New year, new laws

Last Sunday it wasn’t just calendars that were switching over. With the start of the new year, 20 pending laws that had been passed in 2022 went into place

These new laws will impact various areas including health care, education and labor.

  • House Bill 4086: Expands worker’s compensation beneficiaries by redefining how a non-married cohabitant of an injured worker is eligible to receive benefits. Also expands who can be considered a dependent to include spouse or domestic partner, grandparents of individual or spouse, grandchildren of individual or spouse, step-siblings, sibling or step-sibling’s spouse or domestic partner, and “any individual related by blood or affinity whose close association with a worker is the equivalent of a family relationship.”
  • House Bill 4138: Insurers and self-insured employers must provide written notice and explanation to worker and worker’s attorney prior to ending temporary woker’s comp benefits.
  • Senate Bill 1513: Employers can not punish workers for not accepting overtime shifts with less than five days notice.
  • Senate Bill 1586: Amends the Workplace Fairness Act to include former employees in protection from employers requiring non-disclosure agreements for conduct or harassment.
  • House Bill 4113: Bladder and several gynecologic cancers added to list of occupational diseases for firefighters. Occupational diseases must be covered by death and disability coverage for all non-volunteer firefighters with at least five years on the job.
  • Senate Bill 1515: Family medical leave benefits “benefit year” defined as 52 consecutive weeks beginning the Sunday preceding the start of leave.
  • Senate Bill 1538: The new Compact of Free Associations Dental Program offers dental coverage to Compact of Free Association citizens who do not qualify for the Oregon Health Plan.
  • Senate Bill 1555: Health plans in Oregon must fully reimburse the cost of newborn nurse home visits.
  • House Bill 4031: Percentage of diverse employees at the Department of Education should reflect the percentage of diverse students in public schools.
  • House Bill 4114: Oregon school board members must provide a verified statement of economic interest to the Oregon Government Ethics Commission that includes names of businesses owned, income source, property owned, debts, business with lobbyists and business investments of more than $1,000.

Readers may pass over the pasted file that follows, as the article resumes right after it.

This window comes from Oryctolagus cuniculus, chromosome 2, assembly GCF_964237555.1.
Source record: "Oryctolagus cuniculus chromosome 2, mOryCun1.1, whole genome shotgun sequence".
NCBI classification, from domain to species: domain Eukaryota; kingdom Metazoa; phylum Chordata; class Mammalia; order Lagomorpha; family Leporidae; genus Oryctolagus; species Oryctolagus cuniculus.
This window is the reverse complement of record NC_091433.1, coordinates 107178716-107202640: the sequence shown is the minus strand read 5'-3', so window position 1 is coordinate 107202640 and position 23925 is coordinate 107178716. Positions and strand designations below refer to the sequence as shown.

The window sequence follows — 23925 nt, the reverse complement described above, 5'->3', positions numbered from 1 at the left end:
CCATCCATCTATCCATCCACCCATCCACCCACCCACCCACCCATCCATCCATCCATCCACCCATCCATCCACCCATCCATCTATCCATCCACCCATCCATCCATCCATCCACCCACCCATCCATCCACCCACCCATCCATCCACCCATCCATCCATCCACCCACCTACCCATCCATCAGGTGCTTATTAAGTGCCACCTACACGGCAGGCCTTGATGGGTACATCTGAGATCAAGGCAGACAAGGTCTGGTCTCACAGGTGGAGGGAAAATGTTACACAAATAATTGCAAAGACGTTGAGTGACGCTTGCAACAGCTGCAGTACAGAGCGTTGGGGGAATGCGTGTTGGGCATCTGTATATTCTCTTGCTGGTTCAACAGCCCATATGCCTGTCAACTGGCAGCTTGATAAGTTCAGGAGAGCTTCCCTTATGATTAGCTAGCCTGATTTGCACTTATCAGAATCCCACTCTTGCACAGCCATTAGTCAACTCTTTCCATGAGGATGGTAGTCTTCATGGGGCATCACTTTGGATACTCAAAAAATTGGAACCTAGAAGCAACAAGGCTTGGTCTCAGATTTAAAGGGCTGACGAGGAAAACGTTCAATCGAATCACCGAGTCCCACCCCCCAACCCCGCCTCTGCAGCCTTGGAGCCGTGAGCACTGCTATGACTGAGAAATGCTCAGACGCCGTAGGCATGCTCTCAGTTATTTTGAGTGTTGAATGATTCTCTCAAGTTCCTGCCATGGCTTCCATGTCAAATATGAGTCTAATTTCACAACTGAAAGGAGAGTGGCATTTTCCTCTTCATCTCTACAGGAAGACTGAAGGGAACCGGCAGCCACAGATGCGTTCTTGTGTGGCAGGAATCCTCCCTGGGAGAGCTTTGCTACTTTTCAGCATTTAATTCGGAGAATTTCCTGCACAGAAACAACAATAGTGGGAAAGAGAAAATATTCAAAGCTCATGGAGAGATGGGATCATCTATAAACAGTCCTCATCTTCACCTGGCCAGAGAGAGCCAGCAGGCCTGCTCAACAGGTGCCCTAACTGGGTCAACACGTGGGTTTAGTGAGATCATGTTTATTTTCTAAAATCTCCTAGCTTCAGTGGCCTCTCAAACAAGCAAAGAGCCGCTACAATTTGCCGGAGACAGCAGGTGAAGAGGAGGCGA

• House Bill 4121: Judges may assign trained “child support referees” who will hear cases, issue orders and transmit the child support orders to the court.
  • House Bill 4124: Oregon Department of Education must conduct a survey of standardized tests to determine which tests work and which don’t.
  • House Bill 4075: Small businesses will have an easier path toward reimbursements for break-ins. The bill ensures victims get their money from prosecuted criminals before court fines are paid.
  • House Bill 4103: Raises the fine for unlicensed real estate businesses. First time offenses from $1,000 to $2,500, up from $100 to $500. Second offenses range from $2,500 to $5,000.
  • House Bill 4027: Limits regulations local government can place on non-residential alarm systems.
  • House Bill 4105: Duly authorized traffic enforcement agents can issue citations from red-light camera photographs.
    Senate Bill 1574: A copy of the medical examination form must be included in all sexual assault forensic evidence kits, with the permission of the victim.
  • House Bill 4072: Price for one-day angling and shellfish licenses drops to $23 from $32.50.
  • House Bill 4133: Social Security numbers can be used to register
    to vote.
  • Senate Bill 1560: Oregon statutory references for someone that is not a U.S. citizen will now be “noncitizen” and no longer “alien.”